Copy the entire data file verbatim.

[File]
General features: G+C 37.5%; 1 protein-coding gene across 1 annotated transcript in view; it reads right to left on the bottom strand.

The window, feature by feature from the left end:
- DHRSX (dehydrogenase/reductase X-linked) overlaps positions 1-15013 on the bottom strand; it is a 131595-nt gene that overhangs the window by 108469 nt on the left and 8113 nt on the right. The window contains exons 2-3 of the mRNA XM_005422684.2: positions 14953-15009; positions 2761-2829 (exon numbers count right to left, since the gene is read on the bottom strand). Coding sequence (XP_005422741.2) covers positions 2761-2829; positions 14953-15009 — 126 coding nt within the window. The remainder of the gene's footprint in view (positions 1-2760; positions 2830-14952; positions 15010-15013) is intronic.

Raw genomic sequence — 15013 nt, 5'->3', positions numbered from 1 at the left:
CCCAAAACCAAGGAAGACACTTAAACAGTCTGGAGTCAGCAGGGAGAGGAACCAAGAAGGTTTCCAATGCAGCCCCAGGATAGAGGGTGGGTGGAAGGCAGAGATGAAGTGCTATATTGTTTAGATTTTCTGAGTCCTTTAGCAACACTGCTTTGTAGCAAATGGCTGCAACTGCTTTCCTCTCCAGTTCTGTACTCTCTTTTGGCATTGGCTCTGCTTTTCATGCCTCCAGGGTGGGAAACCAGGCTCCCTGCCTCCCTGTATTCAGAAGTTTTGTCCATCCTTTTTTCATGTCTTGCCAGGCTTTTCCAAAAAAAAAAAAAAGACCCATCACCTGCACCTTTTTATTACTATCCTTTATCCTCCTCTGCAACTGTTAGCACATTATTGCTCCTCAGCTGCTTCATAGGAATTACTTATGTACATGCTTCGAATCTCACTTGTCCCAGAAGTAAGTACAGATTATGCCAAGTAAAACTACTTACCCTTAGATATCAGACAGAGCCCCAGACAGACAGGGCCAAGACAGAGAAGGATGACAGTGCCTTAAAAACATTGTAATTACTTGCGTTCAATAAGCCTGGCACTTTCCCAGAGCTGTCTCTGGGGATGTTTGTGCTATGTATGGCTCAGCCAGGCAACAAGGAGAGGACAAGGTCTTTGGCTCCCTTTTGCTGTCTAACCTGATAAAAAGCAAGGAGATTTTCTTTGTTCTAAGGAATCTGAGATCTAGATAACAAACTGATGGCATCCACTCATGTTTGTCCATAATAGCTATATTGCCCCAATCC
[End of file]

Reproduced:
General features: G+C 37.5%; 1 protein-coding gene across 1 annotated transcript in view; it reads right to left on the bottom strand.

The window, feature by feature from the left end:
- DHRSX (dehydrogenase/reductase X-linked) overlaps positions 1-15013 on the bottom strand; it is a 131595-nt gene that overhangs the window by 108469 nt on the left and 8113 nt on the right. The window contains exons 2-3 of the mRNA XM_005422684.2: positions 14953-15009; positions 2761-2829 (exon numbers count right to left, since the gene is read on the bottom strand). Coding sequence (XP_005422741.2) covers positions 2761-2829; positions 14953-15009 — 126 coding nt within the window. The remainder of the gene's footprint in view (positions 1-2760; positions 2830-14952; positions 15010-15013) is intronic.

Raw genomic sequence — 15013 nt, 5'->3', positions numbered from 1 at the left:
CCCAAAACCAAGGAAGACACTTAAACAGTCTGGAGTCAGCAGGGAGAGGAACCAAGAAGGTTTCCAATGCAGCCCCAGGATAGAGGGTGGGTGGAAGGCAGAGATGAAGTGCTATATTGTTTAGATTTTCTGAGTCCTTTAGCAACACTGCTTTGTAGCAAATGGCTGCAACTGCTTTCCTCTCCAGTTCTGTACTCTCTTTTGGCATTGGCTCTGCTTTTCATGCCTCCAGGGTGGGAAACCAGGCTCCCTGCCTCCCTGTATTCAGAAGTTTTGTCCATCCTTTTTTCATGTCTTGCCAGGCTTTTCCAAAAAAAAAAAAAAGACCCATCACCTGCACCTTTTTATTACTATCCTTTATCCTCCTCTGCAACTGTTAGCACATTATTGCTCCTCAGCTGCTTCATAGGAATTACTTATGTACATGCTTCGAATCTCACTTGTCCCAGAAGTAAGTACAGATTATGCCAAGTAAAACTACTTACCCTTAGATATCAGACAGAGCCCCAGACAGACAGGGCCAAGACAGAGAAGGATGACAGTGCCTTAAAAACATTGTAATTACTTGCGTTCAATAAGCCTGGCACTTTCCCAGAGCTGTCTCTGGGGATGTTTGTGCTATGTATGGCTCAGCCAGGCAACAAGGAGAGGACAAGGTCTTTGGCTCCCTTTTGCTGTCTAACCTGATAAAAAGCAAGGAGATTTTCTTTGTTCTAAGGAATCTGAGATCTAGATAACAAACTGATGGCATCCACTCATGTTTGTCCATAATAGCTATATTGCCCCAATCC